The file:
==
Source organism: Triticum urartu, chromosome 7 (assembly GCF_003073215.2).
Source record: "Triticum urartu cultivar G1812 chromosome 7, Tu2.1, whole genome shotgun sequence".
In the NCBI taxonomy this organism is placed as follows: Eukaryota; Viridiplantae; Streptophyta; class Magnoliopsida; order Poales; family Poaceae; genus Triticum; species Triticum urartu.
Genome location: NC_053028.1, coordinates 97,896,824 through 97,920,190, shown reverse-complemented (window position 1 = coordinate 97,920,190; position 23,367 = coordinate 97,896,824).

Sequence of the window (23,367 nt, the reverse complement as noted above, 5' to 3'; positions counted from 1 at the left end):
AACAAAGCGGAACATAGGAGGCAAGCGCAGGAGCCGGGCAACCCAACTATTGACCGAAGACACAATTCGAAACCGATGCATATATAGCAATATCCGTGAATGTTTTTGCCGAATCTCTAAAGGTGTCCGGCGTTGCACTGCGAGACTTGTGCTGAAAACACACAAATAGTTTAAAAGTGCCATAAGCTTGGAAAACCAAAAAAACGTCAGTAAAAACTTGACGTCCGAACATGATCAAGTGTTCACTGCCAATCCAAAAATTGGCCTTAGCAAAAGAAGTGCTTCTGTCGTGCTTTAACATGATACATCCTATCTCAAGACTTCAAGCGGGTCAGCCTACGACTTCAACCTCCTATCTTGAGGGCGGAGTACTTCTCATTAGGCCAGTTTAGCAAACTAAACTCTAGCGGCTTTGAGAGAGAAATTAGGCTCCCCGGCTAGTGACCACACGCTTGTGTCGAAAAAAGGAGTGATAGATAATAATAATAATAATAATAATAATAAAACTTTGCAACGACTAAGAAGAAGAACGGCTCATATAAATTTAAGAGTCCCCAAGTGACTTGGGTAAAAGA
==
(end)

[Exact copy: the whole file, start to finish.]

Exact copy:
Source organism: Triticum urartu, chromosome 7 (assembly GCF_003073215.2).
Source record: "Triticum urartu cultivar G1812 chromosome 7, Tu2.1, whole genome shotgun sequence".
In the NCBI taxonomy this organism is placed as follows: Eukaryota; Viridiplantae; Streptophyta; class Magnoliopsida; order Poales; family Poaceae; genus Triticum; species Triticum urartu.
Genome location: NC_053028.1, coordinates 97,896,824 through 97,920,190, shown reverse-complemented (window position 1 = coordinate 97,920,190; position 23,367 = coordinate 97,896,824).

Sequence of the window (23,367 nt, the reverse complement as noted above, 5' to 3'; positions counted from 1 at the left end):
AACAAAGCGGAACATAGGAGGCAAGCGCAGGAGCCGGGCAACCCAACTATTGACCGAAGACACAATTCGAAACCGATGCATATATAGCAATATCCGTGAATGTTTTTGCCGAATCTCTAAAGGTGTCCGGCGTTGCACTGCGAGACTTGTGCTGAAAACACACAAATAGTTTAAAAGTGCCATAAGCTTGGAAAACCAAAAAAACGTCAGTAAAAACTTGACGTCCGAACATGATCAAGTGTTCACTGCCAATCCAAAAATTGGCCTTAGCAAAAGAAGTGCTTCTGTCGTGCTTTAACATGATACATCCTATCTCAAGACTTCAAGCGGGTCAGCCTACGACTTCAACCTCCTATCTTGAGGGCGGAGTACTTCTCATTAGGCCAGTTTAGCAAACTAAACTCTAGCGGCTTTGAGAGAGAAATTAGGCTCCCCGGCTAGTGACCACACGCTTGTGTCGAAAAAAGGAGTGATAGATAATAATAATAATAATAATAATAATAAAACTTTGCAACGACTAAGAAGAAGAACGGCTCATATAAATTTAAGAGTCCCCAAGTGACTTGGGTAAAAGA